North Wapiti Siberian
April 2, 2001
Yesterday morning, as I lay in bed with the window open I heard a Canada goose fly overhead. That and the lack of snow on the ground here are good signs that winter is over and spring is arriving. And so brings to close an amazing and never to be forgotten winter.
Over the next few weeks I’m going to make an effort to get all the stories down and online. I hope you will all enjoy them and that in this small way, I can repay everyone for the tremendous outpouring of support and good wishes that I’ve been overwhelmed by.
THANK YOU ALL!!!
The story begins…..
As last year, the Ceremonial Start of Iditarod is a well-organized circus! And one I thoroughly enjoy! We arrived early and got the truck parked in our designated spot. In no time at all the street was packed with other teams, fans and volunteers. Arriving late was Charlie Boulding. The crews had dumped a lot of snow on 4th Avenue this year, much more then last year. Great for dog teams, not great for dog trucks. Charlie spun and slid his way around the corner and up the street, sending Mark and I SCRAMBLING to rescue dogs from the side of our truck. He slid by us and inched by Devan Currier’s truck with his wife, Robin yelling out apologies as they went! Trust Charlie to add flavor and excitement to the morning!!!
Our helpers this year were a lot of fun – friends from the Bay Area Siberian Husky Club (B.A.S.H.) had flown up for the start. They were terrific, helping out any way they could and taking lots of pictures!! One favorite picture was when Libby Riddles came over. Any of you who have followed my diaries since last year know that I am a big fan of Libby’s. Her book, Race Across Alaska was one of the things that got me hooked on the idea of Iditarod. Libby came and asked about my training this year and what I had done different to prevent the problems I ran into last year. Always gracious and friendly, she posed for some pictures with my Idita-rider Liz, and myself. Definitely, a highlight in my mind!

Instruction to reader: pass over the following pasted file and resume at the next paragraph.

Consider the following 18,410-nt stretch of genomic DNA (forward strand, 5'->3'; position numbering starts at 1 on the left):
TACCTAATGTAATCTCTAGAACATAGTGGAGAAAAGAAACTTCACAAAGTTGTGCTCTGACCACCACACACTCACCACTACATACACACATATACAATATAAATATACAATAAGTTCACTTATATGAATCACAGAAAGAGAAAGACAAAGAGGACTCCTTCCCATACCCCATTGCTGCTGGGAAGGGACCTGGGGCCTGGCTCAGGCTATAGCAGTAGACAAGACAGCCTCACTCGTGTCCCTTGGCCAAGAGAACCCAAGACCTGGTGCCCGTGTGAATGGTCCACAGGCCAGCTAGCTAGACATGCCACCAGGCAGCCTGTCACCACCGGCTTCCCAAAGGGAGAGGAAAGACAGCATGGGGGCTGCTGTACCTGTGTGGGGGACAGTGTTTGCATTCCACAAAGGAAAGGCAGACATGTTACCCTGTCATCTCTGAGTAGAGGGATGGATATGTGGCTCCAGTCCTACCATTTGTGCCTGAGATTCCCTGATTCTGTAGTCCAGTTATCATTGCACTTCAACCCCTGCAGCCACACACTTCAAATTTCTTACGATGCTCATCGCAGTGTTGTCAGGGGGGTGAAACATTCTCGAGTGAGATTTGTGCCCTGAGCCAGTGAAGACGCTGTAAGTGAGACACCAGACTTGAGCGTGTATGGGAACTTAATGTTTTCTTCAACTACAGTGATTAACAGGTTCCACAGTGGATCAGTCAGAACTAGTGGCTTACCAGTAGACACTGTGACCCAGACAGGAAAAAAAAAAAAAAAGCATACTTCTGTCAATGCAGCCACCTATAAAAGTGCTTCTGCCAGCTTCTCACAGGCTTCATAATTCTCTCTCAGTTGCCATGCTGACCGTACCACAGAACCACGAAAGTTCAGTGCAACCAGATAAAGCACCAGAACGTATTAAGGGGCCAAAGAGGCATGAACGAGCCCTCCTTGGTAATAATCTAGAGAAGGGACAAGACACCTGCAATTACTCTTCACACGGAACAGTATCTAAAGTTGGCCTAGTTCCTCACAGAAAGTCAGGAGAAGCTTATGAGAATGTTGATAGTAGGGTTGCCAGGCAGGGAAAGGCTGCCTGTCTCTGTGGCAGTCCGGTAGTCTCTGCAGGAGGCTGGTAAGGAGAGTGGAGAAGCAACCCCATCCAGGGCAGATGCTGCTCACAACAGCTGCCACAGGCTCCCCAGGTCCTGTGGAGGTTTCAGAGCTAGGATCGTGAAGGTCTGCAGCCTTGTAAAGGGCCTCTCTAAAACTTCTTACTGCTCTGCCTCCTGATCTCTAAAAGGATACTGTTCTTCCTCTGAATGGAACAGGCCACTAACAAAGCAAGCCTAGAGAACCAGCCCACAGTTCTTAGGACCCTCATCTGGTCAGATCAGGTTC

In no time at all, it seemed, the dogs where hooked up and we were standing in the starting chute. (Did everyone see the spiffy looking red and black bandanas with the maple leaves on them that the team was sporting at the Ceremonial Start? They looked so good. Our thanks to my terrific ‘landlady’, Nancy Black for sewing these up for the dogs!)
It seemed just as special this year as last. This time Mark had opted not to ride the second sled for the Ceremonial start and had passed the honor on to our friend, Lara Baker. As the team shot out of the chute, I gave Mark the ‘high five’ that we have exchanged so many times in so many starting chutes. (This tradition arose from a late entrance into a chute at one of our early races. I missed the chance to get a ‘good luck smooch’ from Mark and had to settle for a high five as the team rocketed by – it has become sort of a ‘good luck’ ritual for us.)
Our ride to the end of the shortened course was solid and uneventful. Lara did a fine job on the tag sled and Liz was an engaging and interested Idita-rider. She and I chatted almost none stop along the way! I was very pleased with the dogs, they pulled solid and strong, if not fast through the 11 miles. The only ‘incident’ of the trip was my leaders attempt to ‘clothesline’ official Iditarod photographer, Jeff Schultz. I run my leaders without a neckline hooking them together. Each leader chose a different direction around Jeff’s legs as he stood on the side of the trail taking pictures. Luckily, I saw it coming and was able to stop everyone before I had to foot the bill for a bunch of very expensive camera equipment!
A quick feeding after arriving at the truck and we were loaded and headed home for my last night on a comfy bed and the dogs last night in their cozy straw filled houses.